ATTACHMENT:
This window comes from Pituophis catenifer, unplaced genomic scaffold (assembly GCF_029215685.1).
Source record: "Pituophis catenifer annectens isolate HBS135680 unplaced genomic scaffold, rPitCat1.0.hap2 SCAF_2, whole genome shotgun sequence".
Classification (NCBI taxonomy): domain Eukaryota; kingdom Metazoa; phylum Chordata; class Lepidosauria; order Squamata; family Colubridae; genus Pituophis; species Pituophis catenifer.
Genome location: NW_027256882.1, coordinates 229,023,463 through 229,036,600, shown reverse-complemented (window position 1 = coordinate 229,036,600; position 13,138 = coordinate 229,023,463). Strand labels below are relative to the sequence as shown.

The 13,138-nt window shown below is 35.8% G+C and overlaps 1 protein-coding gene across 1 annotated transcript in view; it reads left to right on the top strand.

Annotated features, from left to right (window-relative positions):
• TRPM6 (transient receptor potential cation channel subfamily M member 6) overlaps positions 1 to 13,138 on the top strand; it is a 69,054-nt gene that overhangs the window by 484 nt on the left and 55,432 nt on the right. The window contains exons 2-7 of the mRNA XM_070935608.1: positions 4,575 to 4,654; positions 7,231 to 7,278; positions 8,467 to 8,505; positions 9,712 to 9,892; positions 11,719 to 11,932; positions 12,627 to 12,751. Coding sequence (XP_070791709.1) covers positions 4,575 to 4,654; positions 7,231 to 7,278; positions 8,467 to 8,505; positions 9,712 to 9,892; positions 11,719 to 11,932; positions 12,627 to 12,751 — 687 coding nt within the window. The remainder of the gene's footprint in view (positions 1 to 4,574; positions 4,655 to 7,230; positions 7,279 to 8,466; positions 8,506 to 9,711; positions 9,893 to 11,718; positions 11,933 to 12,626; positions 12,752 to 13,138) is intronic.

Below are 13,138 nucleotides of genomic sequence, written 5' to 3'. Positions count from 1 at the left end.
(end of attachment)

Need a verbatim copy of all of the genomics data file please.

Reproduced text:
This window comes from Pituophis catenifer, unplaced genomic scaffold (assembly GCF_029215685.1).
Source record: "Pituophis catenifer annectens isolate HBS135680 unplaced genomic scaffold, rPitCat1.0.hap2 SCAF_2, whole genome shotgun sequence".
Classification (NCBI taxonomy): domain Eukaryota; kingdom Metazoa; phylum Chordata; class Lepidosauria; order Squamata; family Colubridae; genus Pituophis; species Pituophis catenifer.
Genome location: NW_027256882.1, coordinates 229,023,463 through 229,036,600, shown reverse-complemented (window position 1 = coordinate 229,036,600; position 13,138 = coordinate 229,023,463). Strand labels below are relative to the sequence as shown.

The 13,138-nt window shown below is 35.8% G+C and overlaps 1 protein-coding gene across 1 annotated transcript in view; it reads left to right on the top strand.

Annotated features, from left to right (window-relative positions):
• TRPM6 (transient receptor potential cation channel subfamily M member 6) overlaps positions 1 to 13,138 on the top strand; it is a 69,054-nt gene that overhangs the window by 484 nt on the left and 55,432 nt on the right. The window contains exons 2-7 of the mRNA XM_070935608.1: positions 4,575 to 4,654; positions 7,231 to 7,278; positions 8,467 to 8,505; positions 9,712 to 9,892; positions 11,719 to 11,932; positions 12,627 to 12,751. Coding sequence (XP_070791709.1) covers positions 4,575 to 4,654; positions 7,231 to 7,278; positions 8,467 to 8,505; positions 9,712 to 9,892; positions 11,719 to 11,932; positions 12,627 to 12,751 — 687 coding nt within the window. The remainder of the gene's footprint in view (positions 1 to 4,574; positions 4,655 to 7,230; positions 7,279 to 8,466; positions 8,506 to 9,711; positions 9,893 to 11,718; positions 11,933 to 12,626; positions 12,752 to 13,138) is intronic.

Below are 13,138 nucleotides of genomic sequence, written 5' to 3'. Positions count from 1 at the left end.